The vehicle could use a fuel cell.  I havn't done any detailed calculations, but there are certain factors that make me sceptical of fuel cells for automotive power.  A solid oxide fuel cell could have efficiency up to 60%, twice what you would get from a small GT.  But a solid oxide fuel cell has power density of 10-15W/kg.  That is extremely poor.
https://en.m.wikipedia.org/wiki/Power-to-weight_ratio

Each horsepower would need about 50-75kg of fuel cells.  If you need a lot of power, as you do with soil moving equipment, the fuel cells would dominate vehicle mass.  A turbo-diesel engine has about 50x the power/weight of a SOFC.  But that is with diesel fuel.  The same engine burning hydrogen would have much poorer power density because hydrogen has poor energy density and is an ideal gas under compression.  A gas turbine delivers somewhere between 500-1000x the power/weight of a SOFC.  Even using low energy density hydrogen, its P/W would be respectable.

Using a lightweight and compact engine helps compensate for the bulkiness of those compressed gas tanks.  There are other problems with fuel cells.  They are vulnerable to thermal and mechanical shock and membranes are fragile.  And although efficiency looks good on paper, pumping losses subtract from theoretical efficiency.  If I wanted a stationary powerplant for a CHP system in large building, a SOFC would be a viable option.  For a vehicle it is a much weaker option.

Additional: The Mars Direct mission concept settled on LOX/CH4 bipropellant for rovers.  Although hydrogen can be produced far more efficiently using electrolysis than methane, CH4 is still a better choice for ground vehicles.  Under standard conditions, it has 3x the energy density of hydrogen.  It can be stored as a compressed liquid at soft cryogenic temperatures.  That means compact and lightweight fuel tanks.  The same calculus may apply on the moon.

Last edited by Calliban (2022-11-17 12:11:24)


"Plan and prepare for every possibility, and you will never act. It is nobler to have courage as we stumble into half the things we fear than to analyse every possible obstacle and begin nothing. Great things are achieved by embracing great dangers."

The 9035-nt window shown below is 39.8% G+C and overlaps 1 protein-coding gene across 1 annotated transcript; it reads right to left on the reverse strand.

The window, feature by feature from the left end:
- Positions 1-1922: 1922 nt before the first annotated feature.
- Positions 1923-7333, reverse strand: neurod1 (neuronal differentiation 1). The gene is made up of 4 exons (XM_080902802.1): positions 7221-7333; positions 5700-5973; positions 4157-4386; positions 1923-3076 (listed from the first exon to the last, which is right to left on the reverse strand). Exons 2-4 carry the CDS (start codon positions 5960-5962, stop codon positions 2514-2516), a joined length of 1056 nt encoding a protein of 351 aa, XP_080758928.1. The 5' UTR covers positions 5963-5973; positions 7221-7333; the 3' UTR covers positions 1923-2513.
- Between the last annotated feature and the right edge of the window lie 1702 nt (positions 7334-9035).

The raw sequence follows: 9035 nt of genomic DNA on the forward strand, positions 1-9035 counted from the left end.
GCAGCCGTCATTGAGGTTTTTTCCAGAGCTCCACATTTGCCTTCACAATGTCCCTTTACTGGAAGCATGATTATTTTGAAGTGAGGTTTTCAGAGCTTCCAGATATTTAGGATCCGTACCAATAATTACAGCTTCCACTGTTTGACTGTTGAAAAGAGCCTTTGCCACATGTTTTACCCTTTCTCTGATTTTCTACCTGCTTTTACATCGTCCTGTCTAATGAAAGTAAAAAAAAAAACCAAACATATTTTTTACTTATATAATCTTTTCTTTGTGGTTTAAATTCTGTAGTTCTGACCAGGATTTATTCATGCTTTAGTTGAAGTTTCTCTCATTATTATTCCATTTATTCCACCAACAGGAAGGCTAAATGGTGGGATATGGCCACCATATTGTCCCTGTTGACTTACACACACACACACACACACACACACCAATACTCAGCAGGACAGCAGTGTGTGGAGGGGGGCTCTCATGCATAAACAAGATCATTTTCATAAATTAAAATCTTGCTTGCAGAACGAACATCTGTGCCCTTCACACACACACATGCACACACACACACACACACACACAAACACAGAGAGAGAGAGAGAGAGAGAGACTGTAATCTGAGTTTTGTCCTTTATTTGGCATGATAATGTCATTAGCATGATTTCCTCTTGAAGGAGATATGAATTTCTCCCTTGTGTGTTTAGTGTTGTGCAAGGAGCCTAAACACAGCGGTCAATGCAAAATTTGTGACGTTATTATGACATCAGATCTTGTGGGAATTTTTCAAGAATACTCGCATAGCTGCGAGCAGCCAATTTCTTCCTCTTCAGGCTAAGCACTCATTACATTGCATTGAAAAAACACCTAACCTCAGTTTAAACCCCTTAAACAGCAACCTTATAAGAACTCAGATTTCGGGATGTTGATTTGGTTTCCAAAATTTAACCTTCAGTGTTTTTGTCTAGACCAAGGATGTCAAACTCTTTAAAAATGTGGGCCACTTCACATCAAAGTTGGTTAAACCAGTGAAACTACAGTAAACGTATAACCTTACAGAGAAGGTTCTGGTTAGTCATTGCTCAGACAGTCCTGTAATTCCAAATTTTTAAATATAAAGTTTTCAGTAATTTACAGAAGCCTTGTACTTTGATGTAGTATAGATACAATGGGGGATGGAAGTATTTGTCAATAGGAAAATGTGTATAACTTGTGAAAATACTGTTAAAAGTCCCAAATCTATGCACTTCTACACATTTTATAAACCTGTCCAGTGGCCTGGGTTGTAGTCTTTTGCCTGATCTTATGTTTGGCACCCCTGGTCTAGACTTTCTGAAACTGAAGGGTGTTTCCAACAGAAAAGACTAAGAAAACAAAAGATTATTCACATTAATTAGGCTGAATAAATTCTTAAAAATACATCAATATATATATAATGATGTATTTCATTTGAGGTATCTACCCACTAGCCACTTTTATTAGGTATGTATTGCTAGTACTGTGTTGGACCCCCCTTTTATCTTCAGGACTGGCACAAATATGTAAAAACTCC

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#11 2022-11-17 13:21:00

Calliban
Member
From: Northern England, UK
Registered: 2019-08-18
Posts: 2,218

Re: Calliban Postings

This could be promissing.  High power density fuel cells could change the conclusion.
https://technology.nasa.gov/patent/LEW-TOPS-120

This material is interesting as a hydrogen storage material.
https://en.m.wikipedia.org/wiki/Lithium_hydride

It decomposes at 1000°C, about the same operating temperature as a solid oxide fuel cell.  The problem is the decomposition product will be molten lithium.  It would need to be ground to powder and gaseous hydrogen passed through the powder to regenerate the LiH.

A high tensile steel pressure tank is a simple solution.  It can be charged using a centrifugal compressor mounted on the outlet plenum of the electrolysis cell.

A simple means of recharging the vehicle would be to park it within a bay, with electrified rail sections at ground level, either side of the vehicle.  The vehicle would pick up power using pickup shoes which would slide onto the rails as the vehicle enters the bay.  This avoids the need to use EVA to connect a power cable.

Last edited by Calliban (2022-11-17 13:51:12)


"Plan and prepare for every possibility, and you will never act. It is nobler to have courage as we stumble into half the things we fear than to analyse every possible obstacle and begin nothing. Great things are achieved by embracing great dangers."

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#12 2022-11-17 19:30:02

kbd512
Administrator
Registered: 2015-01-02
Posts: 6,228

Re: Calliban Postings

Calliban,

If the vehicle is equipped with one of those remote manipulator arms, then maybe it can pick up and attach its own power cable off a nearby reel.